Torso, Self Portrait
Date 1963 - 1964
Medium Bronze with white patina
Dimensions 58.1 x 38.6 x 16.5 cm
Inventory ID UID 102-71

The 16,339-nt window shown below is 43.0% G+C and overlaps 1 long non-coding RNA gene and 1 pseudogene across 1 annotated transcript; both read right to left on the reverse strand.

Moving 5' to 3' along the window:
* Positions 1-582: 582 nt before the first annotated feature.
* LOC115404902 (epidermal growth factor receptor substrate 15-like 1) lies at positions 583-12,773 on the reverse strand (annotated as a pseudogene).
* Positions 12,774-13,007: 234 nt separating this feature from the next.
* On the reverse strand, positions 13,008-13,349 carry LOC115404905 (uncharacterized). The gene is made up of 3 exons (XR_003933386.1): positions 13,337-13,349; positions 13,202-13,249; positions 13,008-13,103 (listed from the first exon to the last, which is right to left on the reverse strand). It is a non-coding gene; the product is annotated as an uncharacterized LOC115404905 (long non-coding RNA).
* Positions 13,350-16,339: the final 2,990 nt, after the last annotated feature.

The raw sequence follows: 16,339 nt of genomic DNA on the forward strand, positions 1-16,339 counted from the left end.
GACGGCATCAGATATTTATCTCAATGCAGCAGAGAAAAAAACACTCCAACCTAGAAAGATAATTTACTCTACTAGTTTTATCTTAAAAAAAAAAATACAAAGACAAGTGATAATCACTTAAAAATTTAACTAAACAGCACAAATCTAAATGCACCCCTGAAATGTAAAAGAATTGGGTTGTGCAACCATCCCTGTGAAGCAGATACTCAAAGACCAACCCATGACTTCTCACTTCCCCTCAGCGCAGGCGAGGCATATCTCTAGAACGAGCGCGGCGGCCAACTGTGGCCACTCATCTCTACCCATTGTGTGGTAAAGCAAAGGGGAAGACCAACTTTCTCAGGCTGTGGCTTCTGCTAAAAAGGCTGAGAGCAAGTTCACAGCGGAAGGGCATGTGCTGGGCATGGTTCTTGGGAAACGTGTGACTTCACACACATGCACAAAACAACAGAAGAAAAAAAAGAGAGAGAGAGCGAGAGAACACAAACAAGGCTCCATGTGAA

Louise Bourgeois, born to tapestry-maker parents living in the Paris area, settled in New York in 1938 after having married the American art historian Robert Goldwater (1907–1973). There she began relations with the milieu of the Surrealists, many of whom had left France for the United States during the Second World War, and held her first personal exhibition in 1945. Working at the margins of the artistic scene, she was almost forgotten until a lively interest in her work began to manifest itself during the 1970s. ‘Every day, you have to abandon your past or accept it and then, if you cannot accept it, you become a sculptor.’ Based on numerous declarations made by the artist, there has been much insistence on Louise Bourgeois’s work on herself that she has transferred into her art, particularly her relationship with her father and her father’s mistress. Her work, however, cannot be summarized by this private exorcism, and even less by simple feminism, as has been pointed out by Robert Storr, one of the most significant analysts of her work. A definite link to the Surrealism of Max Ernst and Victor Brauner can be found. In Torso, a cast of which is kept at the MoMA in New York, the bust is covered with curious knobs, which Robert Storr compares to the ‘shuttles’ used in the weaving trade, while also seeing phalluses and vaginas there. J-FC